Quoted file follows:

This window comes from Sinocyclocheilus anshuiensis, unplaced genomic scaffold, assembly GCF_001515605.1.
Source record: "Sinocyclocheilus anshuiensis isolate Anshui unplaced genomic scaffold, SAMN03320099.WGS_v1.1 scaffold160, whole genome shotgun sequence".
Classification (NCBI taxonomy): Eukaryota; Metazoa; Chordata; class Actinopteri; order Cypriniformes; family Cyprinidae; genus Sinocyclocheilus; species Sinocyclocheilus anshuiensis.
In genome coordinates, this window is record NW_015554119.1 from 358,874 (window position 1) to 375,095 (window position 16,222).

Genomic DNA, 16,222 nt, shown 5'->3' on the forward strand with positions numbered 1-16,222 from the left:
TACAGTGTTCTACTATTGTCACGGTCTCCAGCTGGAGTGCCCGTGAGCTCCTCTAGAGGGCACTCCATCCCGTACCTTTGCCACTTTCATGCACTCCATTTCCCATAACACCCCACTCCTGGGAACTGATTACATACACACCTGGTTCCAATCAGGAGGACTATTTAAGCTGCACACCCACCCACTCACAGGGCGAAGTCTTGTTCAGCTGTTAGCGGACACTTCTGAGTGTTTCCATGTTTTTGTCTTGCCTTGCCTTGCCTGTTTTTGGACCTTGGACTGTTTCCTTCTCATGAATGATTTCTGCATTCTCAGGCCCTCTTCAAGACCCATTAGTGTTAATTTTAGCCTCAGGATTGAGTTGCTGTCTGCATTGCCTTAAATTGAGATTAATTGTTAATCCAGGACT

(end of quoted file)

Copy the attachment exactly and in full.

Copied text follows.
This window comes from Sinocyclocheilus anshuiensis, unplaced genomic scaffold, assembly GCF_001515605.1.
Source record: "Sinocyclocheilus anshuiensis isolate Anshui unplaced genomic scaffold, SAMN03320099.WGS_v1.1 scaffold160, whole genome shotgun sequence".
Classification (NCBI taxonomy): Eukaryota; Metazoa; Chordata; class Actinopteri; order Cypriniformes; family Cyprinidae; genus Sinocyclocheilus; species Sinocyclocheilus anshuiensis.
In genome coordinates, this window is record NW_015554119.1 from 358,874 (window position 1) to 375,095 (window position 16,222).

Genomic DNA, 16,222 nt, shown 5'->3' on the forward strand with positions numbered 1-16,222 from the left:
TACAGTGTTCTACTATTGTCACGGTCTCCAGCTGGAGTGCCCGTGAGCTCCTCTAGAGGGCACTCCATCCCGTACCTTTGCCACTTTCATGCACTCCATTTCCCATAACACCCCACTCCTGGGAACTGATTACATACACACCTGGTTCCAATCAGGAGGACTATTTAAGCTGCACACCCACCCACTCACAGGGCGAAGTCTTGTTCAGCTGTTAGCGGACACTTCTGAGTGTTTCCATGTTTTTGTCTTGCCTTGCCTTGCCTGTTTTTGGACCTTGGACTGTTTCCTTCTCATGAATGATTTCTGCATTCTCAGGCCCTCTTCAAGACCCATTAGTGTTAATTTTAGCCTCAGGATTGAGTTGCTGTCTGCATTGCCTTAAATTGAGATTAATTGTTAATCCAGGACT